Intermediaries, Interpreters, and Clerks: African Employees in the Making of Colonial Africa

Anno: 2006
Rilegatura: Hardback
Pagine: 312 p.
Testo in ENG
Dimensioni: 229 x 152 mm
Peso: 581 gr.
  • EAN: 9780299219505
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Descrizione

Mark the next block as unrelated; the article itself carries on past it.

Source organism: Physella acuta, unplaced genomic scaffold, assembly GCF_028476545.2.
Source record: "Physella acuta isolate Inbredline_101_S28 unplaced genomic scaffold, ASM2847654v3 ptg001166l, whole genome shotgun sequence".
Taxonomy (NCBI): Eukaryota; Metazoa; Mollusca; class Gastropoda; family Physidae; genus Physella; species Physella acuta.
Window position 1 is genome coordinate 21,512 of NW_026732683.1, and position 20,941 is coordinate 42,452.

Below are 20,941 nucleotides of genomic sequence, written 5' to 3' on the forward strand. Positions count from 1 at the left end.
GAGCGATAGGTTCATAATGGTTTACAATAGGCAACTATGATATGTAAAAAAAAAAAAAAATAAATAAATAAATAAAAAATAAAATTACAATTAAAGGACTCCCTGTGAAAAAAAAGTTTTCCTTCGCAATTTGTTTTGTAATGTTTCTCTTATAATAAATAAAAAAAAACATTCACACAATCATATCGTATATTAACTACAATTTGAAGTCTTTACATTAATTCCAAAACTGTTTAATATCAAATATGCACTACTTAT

As a young man in South Africa, Nelson Mandela aspired to be an interpreter or clerk, noting in his autobiography that "a career as a civil servant was a glittering prize for an African." Africans in the lower echelons of colonial bureaucracy often held positions of little official authority, but in practice the occupants of these positions functioned as hidden lynchpins of colonial rule. As the primary intermediaries among European colonial officials, African chiefs, and subject populations, these men (and a few women) could manipulate the intersections of power, authority, and knowledge at the center of colonial society. By uncovering the role of African civil servants in the construction, function, and legal apparatus of colonial states, the essays in this volume highlight a new perspective. They offer important insights on hegemony, collaboration, and resistance, structures and changes in colonial rule, the role of language and education, the production of knowledge and expertise in colonial settings, and the impact of colonization in dividing African societies by gender, race, status, and class.